FROM SLAVE FIELDS TO RAP SKILLS: A Journey Through Black American Music.
The Africans brought with them sounds of their ancestors as they came ashore to this country. Polyrhythms and work songs were parts of their heritage. As slaves labored in the fields, the music became a way of adapting to a new language, a new religion and a new, but difficult way of life. Often times the songs were a means for them to communicate with each other and express their troubles and hopes for a better life. It has also been said that some songs were used to signal the flight to freedom. Examples of these songs are " Swing lo Sweet Chariot" and " Steal Away." These songs were sung to notify the slaves that the " Underground Railroad," conducted by Harriet Tubman, would come through tonight.
A unique kind of song grew from the experience of the Africans brought to America in slavery. That unique song was the African American spiritual. The old spirituals had no known composers and were not written down. They passed from generation to generation of singers and are still sung today. These songs originated in the South before the Civil War. Some spirituals are slow and full of emotion. Others are lively, with strong rhythms. Spirituals can be sung by one person alone, or in call and response form, like many African songs. My favorite spiritual is " Every time I feel the Spirit." The words the to chorus goes like this " Every time I feel the spirit moving in my heart I will pray." However while rehearsing my speech, these words came to mind in the tune of that spiritual. " Every time I thought of speaking before you today I would pray. A prime example of how we use a song to depict our feelings.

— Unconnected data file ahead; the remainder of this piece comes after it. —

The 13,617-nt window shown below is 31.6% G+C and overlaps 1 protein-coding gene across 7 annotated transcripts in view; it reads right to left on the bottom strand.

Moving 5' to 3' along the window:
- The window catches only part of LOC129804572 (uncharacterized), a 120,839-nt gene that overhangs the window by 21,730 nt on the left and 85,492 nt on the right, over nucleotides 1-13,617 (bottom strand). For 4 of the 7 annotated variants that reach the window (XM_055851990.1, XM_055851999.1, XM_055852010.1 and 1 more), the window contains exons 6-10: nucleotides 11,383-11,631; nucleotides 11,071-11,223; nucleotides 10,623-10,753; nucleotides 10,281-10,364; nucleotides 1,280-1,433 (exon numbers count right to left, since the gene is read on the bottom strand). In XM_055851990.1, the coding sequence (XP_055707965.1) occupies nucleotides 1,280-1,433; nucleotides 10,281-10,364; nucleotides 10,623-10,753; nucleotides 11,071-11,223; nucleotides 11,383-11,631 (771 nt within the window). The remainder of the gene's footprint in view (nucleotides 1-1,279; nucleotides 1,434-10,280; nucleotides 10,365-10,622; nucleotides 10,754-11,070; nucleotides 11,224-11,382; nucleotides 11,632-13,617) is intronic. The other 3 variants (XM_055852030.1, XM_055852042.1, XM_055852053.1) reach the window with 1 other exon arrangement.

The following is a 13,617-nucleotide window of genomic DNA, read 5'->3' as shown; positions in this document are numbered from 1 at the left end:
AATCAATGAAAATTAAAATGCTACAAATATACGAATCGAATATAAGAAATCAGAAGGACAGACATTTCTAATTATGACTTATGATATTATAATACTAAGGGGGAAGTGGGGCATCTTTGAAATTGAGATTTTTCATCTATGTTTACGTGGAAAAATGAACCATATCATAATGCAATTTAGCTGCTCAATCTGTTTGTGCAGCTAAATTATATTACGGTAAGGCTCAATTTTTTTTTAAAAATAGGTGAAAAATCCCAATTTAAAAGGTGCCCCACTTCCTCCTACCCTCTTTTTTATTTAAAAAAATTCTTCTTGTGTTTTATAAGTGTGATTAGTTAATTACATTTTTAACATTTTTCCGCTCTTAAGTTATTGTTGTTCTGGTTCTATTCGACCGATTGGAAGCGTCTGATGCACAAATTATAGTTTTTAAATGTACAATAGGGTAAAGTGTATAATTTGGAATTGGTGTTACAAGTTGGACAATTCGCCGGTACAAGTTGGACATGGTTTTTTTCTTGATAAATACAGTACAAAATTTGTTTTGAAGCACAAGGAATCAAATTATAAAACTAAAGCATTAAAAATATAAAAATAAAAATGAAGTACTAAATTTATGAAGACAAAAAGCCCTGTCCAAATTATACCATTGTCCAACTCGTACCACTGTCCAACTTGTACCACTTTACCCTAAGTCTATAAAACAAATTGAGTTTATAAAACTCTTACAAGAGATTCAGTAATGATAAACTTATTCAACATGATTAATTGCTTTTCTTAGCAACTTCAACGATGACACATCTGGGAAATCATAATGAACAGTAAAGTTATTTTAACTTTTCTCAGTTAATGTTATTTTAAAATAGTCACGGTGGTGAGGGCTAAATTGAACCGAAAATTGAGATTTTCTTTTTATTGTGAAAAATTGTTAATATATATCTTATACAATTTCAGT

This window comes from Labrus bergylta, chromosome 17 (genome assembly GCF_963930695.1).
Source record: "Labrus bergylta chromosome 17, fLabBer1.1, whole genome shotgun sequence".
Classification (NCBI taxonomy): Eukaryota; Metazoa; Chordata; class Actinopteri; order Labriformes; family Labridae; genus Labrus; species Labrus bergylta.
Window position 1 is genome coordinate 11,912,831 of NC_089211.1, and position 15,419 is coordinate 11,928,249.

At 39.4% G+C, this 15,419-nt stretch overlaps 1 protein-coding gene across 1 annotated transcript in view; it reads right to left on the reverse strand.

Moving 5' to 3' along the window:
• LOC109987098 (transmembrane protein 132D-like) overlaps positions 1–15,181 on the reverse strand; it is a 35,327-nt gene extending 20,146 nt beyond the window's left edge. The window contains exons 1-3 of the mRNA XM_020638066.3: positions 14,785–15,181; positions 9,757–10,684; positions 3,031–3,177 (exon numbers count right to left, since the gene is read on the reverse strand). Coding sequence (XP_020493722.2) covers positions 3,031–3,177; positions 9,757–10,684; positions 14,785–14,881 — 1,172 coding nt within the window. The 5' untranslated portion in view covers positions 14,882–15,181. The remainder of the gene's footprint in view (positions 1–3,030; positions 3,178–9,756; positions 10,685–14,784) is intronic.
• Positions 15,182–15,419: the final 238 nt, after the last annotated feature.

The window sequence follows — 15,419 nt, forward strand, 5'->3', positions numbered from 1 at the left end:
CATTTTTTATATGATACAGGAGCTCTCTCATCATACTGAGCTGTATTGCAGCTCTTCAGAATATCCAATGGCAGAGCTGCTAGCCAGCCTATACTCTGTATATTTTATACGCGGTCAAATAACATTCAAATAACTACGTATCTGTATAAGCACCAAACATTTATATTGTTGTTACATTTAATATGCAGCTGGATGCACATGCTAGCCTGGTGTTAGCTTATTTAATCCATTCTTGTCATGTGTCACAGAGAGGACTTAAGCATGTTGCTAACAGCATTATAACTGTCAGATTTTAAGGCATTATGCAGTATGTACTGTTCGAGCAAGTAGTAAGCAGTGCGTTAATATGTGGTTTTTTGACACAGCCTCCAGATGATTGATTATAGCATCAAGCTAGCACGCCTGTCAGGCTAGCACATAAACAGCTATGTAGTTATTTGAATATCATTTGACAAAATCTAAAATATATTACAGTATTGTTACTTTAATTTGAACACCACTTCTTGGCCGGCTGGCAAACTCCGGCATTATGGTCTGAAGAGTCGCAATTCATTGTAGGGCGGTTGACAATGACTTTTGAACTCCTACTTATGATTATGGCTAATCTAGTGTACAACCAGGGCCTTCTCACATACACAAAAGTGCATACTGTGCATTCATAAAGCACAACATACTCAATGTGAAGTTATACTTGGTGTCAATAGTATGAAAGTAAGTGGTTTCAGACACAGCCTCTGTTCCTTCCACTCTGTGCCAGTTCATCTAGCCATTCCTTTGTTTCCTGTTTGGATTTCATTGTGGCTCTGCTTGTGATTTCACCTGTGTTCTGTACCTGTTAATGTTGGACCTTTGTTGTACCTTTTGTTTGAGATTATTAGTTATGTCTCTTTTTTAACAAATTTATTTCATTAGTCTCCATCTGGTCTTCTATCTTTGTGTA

Now from the spirituals and work songs came the birth of the blues. The blues is a style of music that began in America in the early 20th century. Most blues songs tell of feelings of loneliness, sadness and lost love.